After a rather busy week which saw new economic reports for the month of January, the markets will be slowing down this coming week with most of the data confined to second-tier from the US, UK, and Europe. Standing out from this will be the central bank decisions from the RBA and the RBNZ, both of which are expected to keep interest rates steady. A busy week for Mexico will see the central bank interest rate decision which comes after the inflation data on Thursday. In Europe, the focus will be on the Nordics where Norway will be releasing the inflation figures.
RBA policy decision: No changes expected
The Reserve Bank of Australia will be holding its monetary policy meeting this week, the first for this year. The Australian bond markets continued to slide most of the last week. Yields on the 10-year note which runs inversely to bond prices rose by over one basis point to 2.77%, and bond traders are likely to hold ahead of the RBA’s meeting on Tuesday.
The central bank is expected to keep the benchmark lending rates steady at 1.50% amid an uncertain outlook. In December, the meeting minutes showed that members were concerned on the need to balance the economic and financial risks while maintaining stability.
The economy continues to remain in transition with the unemployment rate staying flat for nearly nine months now and the most recent fourth quarter full-time employment alleviates the concern. However, in the near term, the central bank is expected to stand pat on policy.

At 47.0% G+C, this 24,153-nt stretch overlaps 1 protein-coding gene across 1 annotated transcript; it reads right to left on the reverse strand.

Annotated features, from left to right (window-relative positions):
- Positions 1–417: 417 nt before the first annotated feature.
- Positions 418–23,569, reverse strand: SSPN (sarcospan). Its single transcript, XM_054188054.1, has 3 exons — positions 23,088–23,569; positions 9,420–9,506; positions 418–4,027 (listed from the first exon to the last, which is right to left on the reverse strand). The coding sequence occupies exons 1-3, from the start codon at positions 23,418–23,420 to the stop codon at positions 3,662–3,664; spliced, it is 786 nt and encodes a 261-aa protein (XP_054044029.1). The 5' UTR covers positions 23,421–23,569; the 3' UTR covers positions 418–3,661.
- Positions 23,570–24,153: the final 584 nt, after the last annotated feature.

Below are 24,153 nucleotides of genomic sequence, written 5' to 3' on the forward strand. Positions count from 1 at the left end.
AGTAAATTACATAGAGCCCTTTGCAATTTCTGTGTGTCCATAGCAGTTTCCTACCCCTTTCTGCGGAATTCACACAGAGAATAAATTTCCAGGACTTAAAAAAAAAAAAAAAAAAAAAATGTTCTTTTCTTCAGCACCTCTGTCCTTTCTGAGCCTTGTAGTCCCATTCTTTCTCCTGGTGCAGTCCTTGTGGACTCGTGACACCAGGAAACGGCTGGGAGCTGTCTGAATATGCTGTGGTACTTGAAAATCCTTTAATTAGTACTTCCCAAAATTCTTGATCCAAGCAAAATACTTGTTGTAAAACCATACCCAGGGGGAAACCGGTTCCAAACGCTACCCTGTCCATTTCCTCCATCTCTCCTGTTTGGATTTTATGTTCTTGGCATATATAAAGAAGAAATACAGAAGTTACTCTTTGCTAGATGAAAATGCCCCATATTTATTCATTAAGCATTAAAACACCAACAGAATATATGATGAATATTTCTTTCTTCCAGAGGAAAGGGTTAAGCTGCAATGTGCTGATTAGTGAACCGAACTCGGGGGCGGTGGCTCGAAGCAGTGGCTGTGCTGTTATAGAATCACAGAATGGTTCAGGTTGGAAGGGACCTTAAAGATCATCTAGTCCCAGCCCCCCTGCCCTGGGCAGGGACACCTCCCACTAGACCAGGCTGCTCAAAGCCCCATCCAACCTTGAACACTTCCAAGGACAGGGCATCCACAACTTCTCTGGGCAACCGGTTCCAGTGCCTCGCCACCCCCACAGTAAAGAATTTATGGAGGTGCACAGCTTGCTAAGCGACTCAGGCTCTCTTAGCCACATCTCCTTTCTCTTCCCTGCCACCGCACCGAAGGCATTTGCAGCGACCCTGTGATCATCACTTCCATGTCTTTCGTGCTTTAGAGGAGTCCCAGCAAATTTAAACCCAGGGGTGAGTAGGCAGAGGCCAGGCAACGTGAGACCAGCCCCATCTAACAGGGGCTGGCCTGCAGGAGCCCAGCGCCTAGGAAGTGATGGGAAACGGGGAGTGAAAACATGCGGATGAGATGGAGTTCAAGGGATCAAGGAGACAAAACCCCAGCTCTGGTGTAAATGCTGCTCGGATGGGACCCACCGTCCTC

RBNZ expected to keep rates steady at 1.75%
The Reserve Bank of New Zealand will be meeting this week on February 9th, for its first monetary policy review this year. The central bank is expected to hold the OCR unchanged at 1.75%. The central bank’s meeting comes on the back of what could be the start of a recovery in inflation as New Zealand’s inflation rate was seen returning to the central bank’s target band for the first time in nearly two years.
There was also evidence of stronger inflationary pressures building as other measures of core inflation was also seen rising. So far, inflation expectations have remained stable with the most recent data showing a headline print of 1.7%. Further evidence of this comes earlier in the week on the 7th of February before the RBNZ’s meeting.
With the U.S. Federal Reserve expecting to hike rates three times this year, the inclination for easing from other central banks is also slowly waning. Fiscal expansion continues to remain at the forefront globally. While the RBNZ is expected to keep rates steady at this week’s meeting, the issue of a stronger exchange rate is also likely to be addressed as the Kiwi is around 4% higher from the RBNZ’s November projections.
Norway GDP and CPI
A busy week from Norway, the week ahead will see key data including inflation and fourth quarter GDP numbers including manufacturing production.
GDP in Norway is expected to rise 0.4% on a quarterly basis in the fourth quarter, up from 0.2% in third quarter. The annual GDP growth rate showed a 0.9% contract in the third quarter. The Norges Bank has forecast a growth of around 0.3%. Growth is expected to brush aside the drag from the continued weakness in the oil sector boosted by growth from production, construction and services sectors.
Inflation figures are also coming out, and forecasts point to a 2.6% increase on a yearly basis in January. This would see a slight increase from 2.5% previously but would still put inflation below the Norges Bank forecast of 2.94%. Uncertainty on food prices continues to remain high after prices fell significantly in the month before.